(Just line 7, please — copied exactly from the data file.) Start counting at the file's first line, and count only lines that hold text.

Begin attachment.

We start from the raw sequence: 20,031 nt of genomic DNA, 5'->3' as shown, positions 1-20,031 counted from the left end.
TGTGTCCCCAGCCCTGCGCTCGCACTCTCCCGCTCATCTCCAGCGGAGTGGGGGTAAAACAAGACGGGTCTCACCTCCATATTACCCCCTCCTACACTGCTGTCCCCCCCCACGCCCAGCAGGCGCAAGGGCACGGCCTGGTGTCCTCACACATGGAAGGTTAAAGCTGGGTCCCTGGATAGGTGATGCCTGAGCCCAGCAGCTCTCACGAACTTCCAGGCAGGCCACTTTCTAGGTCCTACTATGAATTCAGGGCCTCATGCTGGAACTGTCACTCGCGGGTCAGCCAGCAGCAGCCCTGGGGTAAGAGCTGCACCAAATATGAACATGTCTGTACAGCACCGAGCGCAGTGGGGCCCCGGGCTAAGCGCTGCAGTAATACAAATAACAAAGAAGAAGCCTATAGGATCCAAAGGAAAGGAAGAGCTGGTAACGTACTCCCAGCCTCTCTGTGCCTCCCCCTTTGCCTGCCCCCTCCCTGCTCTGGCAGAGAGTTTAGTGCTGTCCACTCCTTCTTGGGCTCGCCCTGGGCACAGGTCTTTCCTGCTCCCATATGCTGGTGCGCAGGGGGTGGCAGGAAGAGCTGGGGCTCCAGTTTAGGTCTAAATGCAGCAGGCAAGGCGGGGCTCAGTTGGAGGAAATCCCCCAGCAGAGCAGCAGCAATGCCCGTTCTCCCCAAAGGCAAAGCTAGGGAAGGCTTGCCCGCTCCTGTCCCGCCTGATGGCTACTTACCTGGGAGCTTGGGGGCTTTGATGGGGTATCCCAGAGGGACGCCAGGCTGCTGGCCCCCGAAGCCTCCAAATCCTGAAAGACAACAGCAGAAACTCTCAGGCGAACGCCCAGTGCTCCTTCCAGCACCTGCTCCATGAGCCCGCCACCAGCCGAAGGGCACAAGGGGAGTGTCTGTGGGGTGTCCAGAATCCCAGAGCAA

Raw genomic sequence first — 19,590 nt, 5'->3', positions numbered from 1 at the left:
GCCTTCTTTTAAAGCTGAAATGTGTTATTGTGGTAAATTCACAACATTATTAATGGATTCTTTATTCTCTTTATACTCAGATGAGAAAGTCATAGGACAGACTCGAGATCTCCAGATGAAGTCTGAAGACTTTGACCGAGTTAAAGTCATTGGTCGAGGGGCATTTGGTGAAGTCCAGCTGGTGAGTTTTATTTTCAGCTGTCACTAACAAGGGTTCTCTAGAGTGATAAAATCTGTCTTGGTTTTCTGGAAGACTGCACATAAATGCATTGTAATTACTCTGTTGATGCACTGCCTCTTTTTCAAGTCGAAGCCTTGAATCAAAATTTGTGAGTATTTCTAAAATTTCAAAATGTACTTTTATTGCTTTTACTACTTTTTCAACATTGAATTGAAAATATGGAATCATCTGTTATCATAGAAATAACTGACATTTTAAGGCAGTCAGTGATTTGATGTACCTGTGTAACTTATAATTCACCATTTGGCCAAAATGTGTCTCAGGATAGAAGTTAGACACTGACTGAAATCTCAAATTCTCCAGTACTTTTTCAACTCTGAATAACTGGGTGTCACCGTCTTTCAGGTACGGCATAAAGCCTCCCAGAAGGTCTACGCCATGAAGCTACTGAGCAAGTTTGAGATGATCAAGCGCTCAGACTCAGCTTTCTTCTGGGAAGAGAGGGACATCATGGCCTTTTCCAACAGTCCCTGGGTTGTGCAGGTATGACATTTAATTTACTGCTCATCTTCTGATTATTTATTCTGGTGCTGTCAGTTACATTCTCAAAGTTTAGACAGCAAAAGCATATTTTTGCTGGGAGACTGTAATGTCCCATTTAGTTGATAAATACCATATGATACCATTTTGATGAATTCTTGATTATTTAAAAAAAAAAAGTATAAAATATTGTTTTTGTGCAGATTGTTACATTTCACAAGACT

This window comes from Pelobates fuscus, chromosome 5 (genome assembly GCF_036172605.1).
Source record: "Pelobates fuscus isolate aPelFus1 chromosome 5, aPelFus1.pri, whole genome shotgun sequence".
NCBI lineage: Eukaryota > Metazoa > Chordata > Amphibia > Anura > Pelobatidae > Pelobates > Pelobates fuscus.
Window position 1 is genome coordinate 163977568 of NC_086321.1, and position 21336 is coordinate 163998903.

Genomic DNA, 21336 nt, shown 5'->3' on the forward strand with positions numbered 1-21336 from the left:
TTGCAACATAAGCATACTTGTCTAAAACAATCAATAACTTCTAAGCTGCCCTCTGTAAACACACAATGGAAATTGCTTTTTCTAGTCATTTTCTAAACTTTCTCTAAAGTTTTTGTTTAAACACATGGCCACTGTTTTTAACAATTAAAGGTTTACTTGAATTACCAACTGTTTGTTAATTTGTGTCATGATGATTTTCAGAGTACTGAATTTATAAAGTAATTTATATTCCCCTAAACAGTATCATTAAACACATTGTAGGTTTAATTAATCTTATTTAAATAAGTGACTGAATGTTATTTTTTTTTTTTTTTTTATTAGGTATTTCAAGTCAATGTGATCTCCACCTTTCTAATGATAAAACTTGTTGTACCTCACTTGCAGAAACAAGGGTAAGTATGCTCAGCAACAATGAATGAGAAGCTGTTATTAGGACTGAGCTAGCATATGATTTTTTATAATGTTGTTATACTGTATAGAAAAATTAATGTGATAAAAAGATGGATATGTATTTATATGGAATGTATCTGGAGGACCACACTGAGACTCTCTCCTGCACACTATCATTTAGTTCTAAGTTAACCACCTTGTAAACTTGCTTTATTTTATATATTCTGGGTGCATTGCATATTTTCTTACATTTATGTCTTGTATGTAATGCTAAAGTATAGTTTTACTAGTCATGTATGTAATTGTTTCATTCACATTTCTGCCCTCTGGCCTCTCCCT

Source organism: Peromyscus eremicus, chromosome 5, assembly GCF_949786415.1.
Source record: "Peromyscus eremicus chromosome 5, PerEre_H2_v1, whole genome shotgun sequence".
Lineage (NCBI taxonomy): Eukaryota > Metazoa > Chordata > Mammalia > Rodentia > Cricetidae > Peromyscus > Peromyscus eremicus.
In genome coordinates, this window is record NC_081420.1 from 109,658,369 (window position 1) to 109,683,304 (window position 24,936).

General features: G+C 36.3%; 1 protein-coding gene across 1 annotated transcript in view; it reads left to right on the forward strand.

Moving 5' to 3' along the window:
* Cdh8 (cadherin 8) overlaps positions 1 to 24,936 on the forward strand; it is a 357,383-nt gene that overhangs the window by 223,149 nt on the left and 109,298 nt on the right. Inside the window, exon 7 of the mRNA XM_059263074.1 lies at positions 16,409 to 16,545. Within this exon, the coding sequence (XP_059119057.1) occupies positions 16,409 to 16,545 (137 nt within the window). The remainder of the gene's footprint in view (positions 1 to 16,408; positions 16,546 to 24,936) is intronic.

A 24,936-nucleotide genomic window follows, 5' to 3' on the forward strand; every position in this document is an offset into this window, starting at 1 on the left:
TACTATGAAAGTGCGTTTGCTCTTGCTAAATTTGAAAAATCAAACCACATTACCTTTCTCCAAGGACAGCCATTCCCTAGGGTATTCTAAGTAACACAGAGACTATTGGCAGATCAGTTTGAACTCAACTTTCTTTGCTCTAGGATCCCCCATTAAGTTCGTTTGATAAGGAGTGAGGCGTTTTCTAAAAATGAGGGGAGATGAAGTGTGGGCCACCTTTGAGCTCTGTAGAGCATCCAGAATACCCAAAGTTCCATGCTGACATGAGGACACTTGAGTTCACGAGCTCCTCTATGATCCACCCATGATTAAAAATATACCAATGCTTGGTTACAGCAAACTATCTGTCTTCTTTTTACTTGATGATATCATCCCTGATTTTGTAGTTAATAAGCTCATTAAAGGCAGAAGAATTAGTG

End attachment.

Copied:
NCBI lineage: Eukaryota > Metazoa > Chordata > Amphibia > Anura > Pelobatidae > Pelobates > Pelobates fuscus.